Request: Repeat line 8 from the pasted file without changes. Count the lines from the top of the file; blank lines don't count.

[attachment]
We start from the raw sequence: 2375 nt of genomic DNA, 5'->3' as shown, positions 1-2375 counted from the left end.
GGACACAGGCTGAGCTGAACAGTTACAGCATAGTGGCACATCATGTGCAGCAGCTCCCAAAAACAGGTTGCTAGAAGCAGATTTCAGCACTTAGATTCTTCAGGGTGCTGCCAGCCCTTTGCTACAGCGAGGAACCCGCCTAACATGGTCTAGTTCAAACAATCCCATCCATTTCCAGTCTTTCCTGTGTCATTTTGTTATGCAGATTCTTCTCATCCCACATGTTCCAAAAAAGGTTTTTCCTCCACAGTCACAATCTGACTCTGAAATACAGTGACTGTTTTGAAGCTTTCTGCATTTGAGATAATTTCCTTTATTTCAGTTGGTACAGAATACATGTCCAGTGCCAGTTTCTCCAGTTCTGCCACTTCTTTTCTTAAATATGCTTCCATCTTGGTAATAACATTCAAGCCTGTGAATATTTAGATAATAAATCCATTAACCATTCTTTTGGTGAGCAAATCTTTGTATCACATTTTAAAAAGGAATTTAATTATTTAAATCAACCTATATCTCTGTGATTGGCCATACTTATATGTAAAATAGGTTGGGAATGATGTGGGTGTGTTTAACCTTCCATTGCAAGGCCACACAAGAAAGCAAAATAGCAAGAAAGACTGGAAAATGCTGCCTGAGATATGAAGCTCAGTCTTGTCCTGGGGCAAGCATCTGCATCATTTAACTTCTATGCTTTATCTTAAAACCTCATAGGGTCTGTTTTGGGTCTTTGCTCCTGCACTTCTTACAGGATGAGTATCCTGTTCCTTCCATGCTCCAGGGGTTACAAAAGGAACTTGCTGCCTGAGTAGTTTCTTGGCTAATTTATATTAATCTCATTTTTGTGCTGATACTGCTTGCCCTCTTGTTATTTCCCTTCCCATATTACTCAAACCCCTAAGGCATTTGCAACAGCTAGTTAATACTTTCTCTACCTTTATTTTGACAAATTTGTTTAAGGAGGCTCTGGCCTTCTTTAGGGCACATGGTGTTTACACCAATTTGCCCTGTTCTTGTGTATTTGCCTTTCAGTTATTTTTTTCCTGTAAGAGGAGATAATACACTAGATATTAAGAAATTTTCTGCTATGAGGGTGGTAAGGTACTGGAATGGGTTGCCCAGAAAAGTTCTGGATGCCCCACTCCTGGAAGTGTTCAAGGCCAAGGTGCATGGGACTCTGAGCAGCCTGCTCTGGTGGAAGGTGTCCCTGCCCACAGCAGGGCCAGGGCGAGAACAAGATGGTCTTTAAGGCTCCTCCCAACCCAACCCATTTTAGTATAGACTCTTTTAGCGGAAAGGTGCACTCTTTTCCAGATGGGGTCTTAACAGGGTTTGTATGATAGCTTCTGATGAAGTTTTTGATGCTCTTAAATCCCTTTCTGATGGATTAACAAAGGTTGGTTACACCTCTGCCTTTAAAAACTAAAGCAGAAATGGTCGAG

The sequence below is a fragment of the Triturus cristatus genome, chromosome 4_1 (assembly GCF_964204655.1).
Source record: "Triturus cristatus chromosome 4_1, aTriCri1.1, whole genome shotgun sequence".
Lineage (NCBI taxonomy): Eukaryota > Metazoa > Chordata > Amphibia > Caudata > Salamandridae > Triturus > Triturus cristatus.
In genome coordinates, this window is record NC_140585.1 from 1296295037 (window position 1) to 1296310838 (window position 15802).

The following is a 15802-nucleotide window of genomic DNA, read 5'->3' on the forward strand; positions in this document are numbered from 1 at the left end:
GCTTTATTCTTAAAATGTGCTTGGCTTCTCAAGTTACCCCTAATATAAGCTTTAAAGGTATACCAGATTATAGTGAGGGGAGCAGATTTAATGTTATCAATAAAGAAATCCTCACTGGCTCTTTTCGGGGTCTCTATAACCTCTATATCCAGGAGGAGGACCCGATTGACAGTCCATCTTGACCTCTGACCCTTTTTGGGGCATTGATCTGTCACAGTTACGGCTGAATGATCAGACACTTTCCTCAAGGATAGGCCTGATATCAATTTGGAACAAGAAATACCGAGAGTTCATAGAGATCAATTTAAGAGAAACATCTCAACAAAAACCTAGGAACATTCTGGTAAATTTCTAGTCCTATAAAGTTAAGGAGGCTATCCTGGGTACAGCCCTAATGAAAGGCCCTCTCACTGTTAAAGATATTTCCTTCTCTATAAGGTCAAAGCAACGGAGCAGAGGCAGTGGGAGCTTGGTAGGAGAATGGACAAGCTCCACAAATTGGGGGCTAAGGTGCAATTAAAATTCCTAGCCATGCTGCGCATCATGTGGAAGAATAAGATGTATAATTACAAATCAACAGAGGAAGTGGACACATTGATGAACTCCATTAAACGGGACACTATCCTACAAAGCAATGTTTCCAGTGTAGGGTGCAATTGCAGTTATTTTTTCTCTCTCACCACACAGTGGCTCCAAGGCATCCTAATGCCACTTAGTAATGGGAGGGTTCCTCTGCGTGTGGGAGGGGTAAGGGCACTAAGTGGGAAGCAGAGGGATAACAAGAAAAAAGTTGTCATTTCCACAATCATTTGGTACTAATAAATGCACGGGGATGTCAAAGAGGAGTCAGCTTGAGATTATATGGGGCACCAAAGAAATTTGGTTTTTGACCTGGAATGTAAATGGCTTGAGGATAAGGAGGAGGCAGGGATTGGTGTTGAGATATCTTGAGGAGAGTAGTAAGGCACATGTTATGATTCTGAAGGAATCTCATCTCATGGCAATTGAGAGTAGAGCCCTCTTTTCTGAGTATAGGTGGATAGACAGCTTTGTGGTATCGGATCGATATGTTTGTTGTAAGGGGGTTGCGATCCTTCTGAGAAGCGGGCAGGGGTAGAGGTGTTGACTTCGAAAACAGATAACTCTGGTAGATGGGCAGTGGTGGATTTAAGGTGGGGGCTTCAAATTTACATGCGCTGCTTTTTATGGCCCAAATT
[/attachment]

GCTTTATTCTTAAAATGTGCTTGGCTTCTCAAGTTACCCCTAATATAAGCTTTAAAGGTATACCAGATTATAGTGAGGGGAGCAGATTTAATGTTATCAATAAAGAAATCCTCACTGGCTCTTTTCGGGGTCTCTATAACCTCTATATCCAGGAGGAGGACCCGATTGACAGTCCATCTTGACCTCTGACCCTTTTTGGGGCATTGATCTGTCACAGTTACGGCTGAATGATCAGACACTTTCCTCAAGGATAGGCCTGATATCAATTTGGAACAAGAAATACCGAGAGTTCATAGAGATCAATTTAAGAGAAACATCTCAACAAAAACCTAGGAACATTCTGGTAAATTTCTAGTCCTATAAAGTTAAGGAGGCTATCCTGGGTACAGCCCTAATGAAAGGCCCTCTCACTGTTAAAGATATTTCCTTCTCTATAAGGTCAAAGCAACGGAGCAGAGGCAGTGGGAGCTTGGTAGGAGAATGGACAAGCTCCACAAATTGGGGGCTAAGGTGCAATTAAAATTCCTAGCCATGCTGCGCATCATGTGGAAGAATAAGATGTATAATTACAAATCAACAGAGGAAGTGGACACATTGATGAACTCCATTAAACGGGACACTATCCTACAAAGCAATGTTTCCAGTGTAGGGTGCAATTGCAGTTATTTTTTCTCTCTCACCACACAGTGGCTCCAAGGCATCCTAATGCCACTTAGTAATGGGAGGGTTCCTCTGCGTGTGGGAGGGGTAAGGGCACTAAGTGGGAAGCAGAGGGATAACAAGAAAAAAGTTGTCATTTCCACAATCATTTGGTACTAATAAATGCACGGGGATGTCAAAGAGGAGTCAGCTTGAGATTATATGGGGCACCAAAGAAATTTGGTTTTTGACCTGGAATGTAAATGGCTTGAGGATAAGGAGGAGGCAGGGATTGGTGTTGAGATATCTTGAGGAGAGTAGTAAGGCACATGTTATGATTCTGAAGGAATCTCATCTCATGGCAATTGAGAGTAGAGCCCTCTTTTCTGAGTATAGGTGGATAGACAGCTTTGTGGTATCGGATCGATATGTTTGTTGTAAGGGGGTTGCGATCCTTCTGAGAAGCGGGCAGGGGTAGAGGTGTTGACTTCGAAAACAGATAACTCTGGTAGATGGGCAGTGGTGGATTTAAGGTGGGGGCTTCAAATTTACATGCGCTGCTTTTTATGGCCCAAATT